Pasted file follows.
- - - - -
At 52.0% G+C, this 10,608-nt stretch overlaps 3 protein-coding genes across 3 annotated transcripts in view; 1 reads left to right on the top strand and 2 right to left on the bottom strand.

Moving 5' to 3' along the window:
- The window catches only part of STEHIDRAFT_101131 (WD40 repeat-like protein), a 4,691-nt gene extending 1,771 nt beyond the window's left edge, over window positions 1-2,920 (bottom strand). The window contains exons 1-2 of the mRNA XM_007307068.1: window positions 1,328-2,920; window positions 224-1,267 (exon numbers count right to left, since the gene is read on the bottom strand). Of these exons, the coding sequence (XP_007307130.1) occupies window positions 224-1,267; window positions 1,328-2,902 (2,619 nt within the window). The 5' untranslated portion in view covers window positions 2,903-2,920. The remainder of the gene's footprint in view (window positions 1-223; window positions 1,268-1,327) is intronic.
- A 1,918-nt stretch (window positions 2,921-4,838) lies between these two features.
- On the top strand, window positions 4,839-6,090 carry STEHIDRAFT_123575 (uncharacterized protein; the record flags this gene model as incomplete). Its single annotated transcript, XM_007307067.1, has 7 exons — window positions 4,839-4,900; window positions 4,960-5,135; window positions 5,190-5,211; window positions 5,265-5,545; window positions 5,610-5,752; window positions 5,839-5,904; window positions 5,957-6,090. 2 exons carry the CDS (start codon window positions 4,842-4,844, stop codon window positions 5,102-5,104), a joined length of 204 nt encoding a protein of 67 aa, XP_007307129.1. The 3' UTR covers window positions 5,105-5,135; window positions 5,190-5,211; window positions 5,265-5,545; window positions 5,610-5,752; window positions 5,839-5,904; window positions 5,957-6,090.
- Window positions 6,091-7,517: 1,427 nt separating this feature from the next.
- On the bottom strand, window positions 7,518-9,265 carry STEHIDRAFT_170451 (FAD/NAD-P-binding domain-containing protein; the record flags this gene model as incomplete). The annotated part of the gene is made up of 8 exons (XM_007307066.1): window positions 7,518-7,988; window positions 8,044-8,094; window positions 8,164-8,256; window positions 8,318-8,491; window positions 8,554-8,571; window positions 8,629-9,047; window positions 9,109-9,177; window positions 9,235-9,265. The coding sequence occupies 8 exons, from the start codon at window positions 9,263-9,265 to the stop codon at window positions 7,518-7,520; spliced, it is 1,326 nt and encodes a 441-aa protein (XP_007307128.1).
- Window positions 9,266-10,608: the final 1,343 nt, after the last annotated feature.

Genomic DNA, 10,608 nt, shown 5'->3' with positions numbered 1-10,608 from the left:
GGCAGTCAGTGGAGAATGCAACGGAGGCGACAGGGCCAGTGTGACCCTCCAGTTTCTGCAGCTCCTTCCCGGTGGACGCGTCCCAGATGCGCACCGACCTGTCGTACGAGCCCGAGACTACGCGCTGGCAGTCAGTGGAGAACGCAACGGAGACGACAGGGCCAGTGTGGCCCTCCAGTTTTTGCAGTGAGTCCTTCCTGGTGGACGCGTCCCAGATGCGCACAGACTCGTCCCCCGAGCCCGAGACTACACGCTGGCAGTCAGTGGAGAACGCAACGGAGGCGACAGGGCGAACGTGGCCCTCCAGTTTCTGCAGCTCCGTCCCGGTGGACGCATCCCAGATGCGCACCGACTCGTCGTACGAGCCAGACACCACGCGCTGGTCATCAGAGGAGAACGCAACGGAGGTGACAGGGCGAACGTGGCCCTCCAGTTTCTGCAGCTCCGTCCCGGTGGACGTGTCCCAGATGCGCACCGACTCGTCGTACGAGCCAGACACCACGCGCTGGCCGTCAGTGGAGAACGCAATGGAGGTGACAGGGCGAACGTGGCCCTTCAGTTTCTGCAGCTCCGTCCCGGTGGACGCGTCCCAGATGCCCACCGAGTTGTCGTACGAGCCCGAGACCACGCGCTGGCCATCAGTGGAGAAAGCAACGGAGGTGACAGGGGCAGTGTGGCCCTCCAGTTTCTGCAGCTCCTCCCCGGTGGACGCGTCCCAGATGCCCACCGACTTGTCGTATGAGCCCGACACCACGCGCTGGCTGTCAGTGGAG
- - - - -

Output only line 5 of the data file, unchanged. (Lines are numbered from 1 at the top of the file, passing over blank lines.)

- On the top strand, window positions 4,839-6,090 carry STEHIDRAFT_123575 (uncharacterized protein; the record flags this gene model as incomplete). Its single annotated transcript, XM_007307067.1, has 7 exons — window positions 4,839-4,900; window positions 4,960-5,135; window positions 5,190-5,211; window positions 5,265-5,545; window positions 5,610-5,752; window positions 5,839-5,904; window positions 5,957-6,090. 2 exons carry the CDS (start codon window positions 4,842-4,844, stop codon window positions 5,102-5,104), a joined length of 204 nt encoding a protein of 67 aa, XP_007307129.1. The 3' UTR covers window positions 5,105-5,135; window positions 5,190-5,211; window positions 5,265-5,545; window positions 5,610-5,752; window positions 5,839-5,904; window positions 5,957-6,090.